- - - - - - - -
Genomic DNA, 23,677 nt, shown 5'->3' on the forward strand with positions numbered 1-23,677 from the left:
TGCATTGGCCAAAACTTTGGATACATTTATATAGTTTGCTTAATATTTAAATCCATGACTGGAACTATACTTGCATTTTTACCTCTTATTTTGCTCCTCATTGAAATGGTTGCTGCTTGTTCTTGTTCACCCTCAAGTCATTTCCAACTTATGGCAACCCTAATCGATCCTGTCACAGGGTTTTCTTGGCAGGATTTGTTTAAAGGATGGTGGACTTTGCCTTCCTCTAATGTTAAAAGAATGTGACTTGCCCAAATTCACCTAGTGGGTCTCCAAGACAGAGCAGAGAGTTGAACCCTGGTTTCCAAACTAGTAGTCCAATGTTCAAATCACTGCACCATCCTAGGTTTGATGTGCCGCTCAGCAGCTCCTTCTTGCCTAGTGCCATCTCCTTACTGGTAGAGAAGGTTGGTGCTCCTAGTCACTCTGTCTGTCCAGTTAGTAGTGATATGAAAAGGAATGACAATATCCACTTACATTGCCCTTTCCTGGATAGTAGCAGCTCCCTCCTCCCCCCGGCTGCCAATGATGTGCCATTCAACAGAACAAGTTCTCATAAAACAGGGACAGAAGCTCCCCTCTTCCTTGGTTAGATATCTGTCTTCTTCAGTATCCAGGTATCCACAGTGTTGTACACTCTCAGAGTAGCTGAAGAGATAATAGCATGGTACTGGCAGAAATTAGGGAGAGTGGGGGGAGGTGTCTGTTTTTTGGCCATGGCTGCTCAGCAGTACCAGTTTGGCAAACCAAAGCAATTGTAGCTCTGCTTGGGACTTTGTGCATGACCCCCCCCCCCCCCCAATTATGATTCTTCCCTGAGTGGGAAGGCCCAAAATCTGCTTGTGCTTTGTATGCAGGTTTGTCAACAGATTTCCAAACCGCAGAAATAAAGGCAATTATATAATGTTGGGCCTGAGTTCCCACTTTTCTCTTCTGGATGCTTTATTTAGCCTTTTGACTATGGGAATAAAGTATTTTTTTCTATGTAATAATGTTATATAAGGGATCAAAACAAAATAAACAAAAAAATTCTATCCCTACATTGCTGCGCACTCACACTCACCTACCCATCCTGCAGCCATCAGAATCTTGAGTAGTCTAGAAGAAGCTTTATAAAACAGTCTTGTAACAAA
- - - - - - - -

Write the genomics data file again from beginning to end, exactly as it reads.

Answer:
Genomic DNA, 23,677 nt, shown 5'->3' on the forward strand with positions numbered 1-23,677 from the left:
TGCATTGGCCAAAACTTTGGATACATTTATATAGTTTGCTTAATATTTAAATCCATGACTGGAACTATACTTGCATTTTTACCTCTTATTTTGCTCCTCATTGAAATGGTTGCTGCTTGTTCTTGTTCACCCTCAAGTCATTTCCAACTTATGGCAACCCTAATCGATCCTGTCACAGGGTTTTCTTGGCAGGATTTGTTTAAAGGATGGTGGACTTTGCCTTCCTCTAATGTTAAAAGAATGTGACTTGCCCAAATTCACCTAGTGGGTCTCCAAGACAGAGCAGAGAGTTGAACCCTGGTTTCCAAACTAGTAGTCCAATGTTCAAATCACTGCACCATCCTAGGTTTGATGTGCCGCTCAGCAGCTCCTTCTTGCCTAGTGCCATCTCCTTACTGGTAGAGAAGGTTGGTGCTCCTAGTCACTCTGTCTGTCCAGTTAGTAGTGATATGAAAAGGAATGACAATATCCACTTACATTGCCCTTTCCTGGATAGTAGCAGCTCCCTCCTCCCCCCGGCTGCCAATGATGTGCCATTCAACAGAACAAGTTCTCATAAAACAGGGACAGAAGCTCCCCTCTTCCTTGGTTAGATATCTGTCTTCTTCAGTATCCAGGTATCCACAGTGTTGTACACTCTCAGAGTAGCTGAAGAGATAATAGCATGGTACTGGCAGAAATTAGGGAGAGTGGGGGGAGGTGTCTGTTTTTTGGCCATGGCTGCTCAGCAGTACCAGTTTGGCAAACCAAAGCAATTGTAGCTCTGCTTGGGACTTTGTGCATGACCCCCCCCCCCCCCCAATTATGATTCTTCCCTGAGTGGGAAGGCCCAAAATCTGCTTGTGCTTTGTATGCAGGTTTGTCAACAGATTTCCAAACCGCAGAAATAAAGGCAATTATATAATGTTGGGCCTGAGTTCCCACTTTTCTCTTCTGGATGCTTTATTTAGCCTTTTGACTATGGGAATAAAGTATTTTTTTCTATGTAATAATGTTATATAAGGGATCAAAACAAAATAAACAAAAAAATTCTATCCCTACATTGCTGCGCACTCACACTCACCTACCCATCCTGCAGCCATCAGAATCTTGAGTAGTCTAGAAGAAGCTTTATAAAACAGTCTTGTAACAAA